If I'd cashed out at $13.50 on Wednesday, maybe I'd have made a mistake.
Southwest's price continued to firm on Thursday, touching $13.59 at one
point, and closing at $13.52.
This week's 'China is an amazing place'
statistics : China expects its airfreight traffic to grow
six-fold in the next twenty years, with a requirement for 2,800 new
airplanes to be purchased in the next 18 years.
And it opened what it calls the world's
'longest sea bridge' on Thursday - a 22 mile long bridge from
Jianxing to Ningbo (close to Shanghai). It is the world's longest
sea bridge because the world's longest (any) bridge is actually on a
lake - Lake Pontchartrain - and is 24 miles long.
Perhaps go see the bridge (as well as the
new world's largest building - Beijing Airport) when you join our
China tour and cruise this June.
Throwing away an old cell phone? With
the rising cost of minerals and metals, there could be some money hidden
inside - indeed, as
this article explains, an old cell phone yields a 30 times higher
percentage of gold than the average gold mine.
This Week's Security Horror Story :
The passenger's name was on the airline's possible terrorist list, and
so the airline staff refused to let the passenger fly, no matter how
much he tried to persuade them he was not a terrorist.
This is a story that is played out
continually, indeed one major airline admits to having 9,000 passengers
with 'false positive' problems every day.
But this particular story has a twist to it.
The passenger that the airline refused to allow to board and fly the
flight was a Federal Air Marshal, and he had been assigned to fly that
flight to protect it against terrorists.
It is impossible to understand the thought
processes when an airline calls a credentialed Federal Air Marshal a
possible terrorist, and refuses to allow him to fly a working flight
that he was assigned to protect. Details
If you take a gun to the airport and
through security without permission, you're up for a world of hurt,
and possibly federal charges, as well as a TSA administrative fine.
Except, of course, if you are, yourself, a TSA screener, even though you
have no authorization for taking the weapon to work with you.
depressing article - pilots are failing the mandatory psychological
screening they must face before being allowed to carry a firearm in the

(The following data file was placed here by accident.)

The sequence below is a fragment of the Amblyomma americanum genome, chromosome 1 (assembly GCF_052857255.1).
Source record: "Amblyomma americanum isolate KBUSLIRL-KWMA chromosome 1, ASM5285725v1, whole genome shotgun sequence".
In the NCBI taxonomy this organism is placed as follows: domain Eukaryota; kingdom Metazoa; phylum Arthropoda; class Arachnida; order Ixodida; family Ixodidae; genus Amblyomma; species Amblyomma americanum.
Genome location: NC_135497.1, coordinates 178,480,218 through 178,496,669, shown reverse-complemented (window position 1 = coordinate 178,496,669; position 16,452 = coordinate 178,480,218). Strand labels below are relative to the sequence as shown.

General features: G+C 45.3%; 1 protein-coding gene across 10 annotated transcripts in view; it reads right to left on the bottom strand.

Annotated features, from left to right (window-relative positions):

cockpit (while still being allowed to fly the plane, a much more danger
weapon than any pistol will ever be).
One of the questions that many pilots get
wrong is 'Would you like to be a fighter pilot?'. If pilots answer
yes (and, doh!, many airline pilots are ex military, and many more would
have loved to have enjoyed the ultimate thrill that is flying a fighter
jet) the TSA concludes this shows overly aggressive personalities and
disqualifies the pilots from carrying a firearm.
I included an email from a reader last week
who wrote about never having toothpaste detected in his carry on bag.
This caused a flood of other readers to write in and say 'me too' and to
list other liquids that they've also repeatedly carried in their carry
on bags without declaring, and never getting caught.
It also brought an interesting response from
someone-who-shall-be-nameless in the industry, who writes
Most x-ray systems can NOT pick up
toothpaste. Why?…. Because the newer packaging is made of light weight
and flexible plastic. The new machines can’t see it.\
In days of old,
most toothpaste tubes were made with plastic coatings and aluminum. In
fact some are still made this way. Colgate is a mixed bag, depending on
the product; Crest is best because the smaller tubes are the new
packaging. In short, your reader is lucky based on product design
changes and most likely the product he selects.
To be honest I hate the
Crest products, but I carry it on all my business trips. Ahem, with the
same result as your readers. Also the ingredients in the tothpaste make a
difference as well. Some products are more dense and will always get
There are other tricks as well with other liquid and gel products…
Which makes one think there's a different
reason why the TSA not only limits the liquids you carry, but demands
you take them out of your carry-on and show them separately. Could
it be they require you to take them out because, if you don't, they
can't see them on the X-ray machine?
And one common misunderstanding - several
readers also reported that their nail files were never being detected
either. Ummm - nail files are no longer forbidden. Here's
current list of what you can and can't take in carry on.
I hope to get a newsletter to you next week
at more or less the normal time, but will be in Barcelona, immediately
prior to going on the South of France river cruise. Meantime, with
the three articles and this long newsletter, you've way over 10,000
words of new material this week, should you choose to read it all!
Until next week,
please enjoy safe travels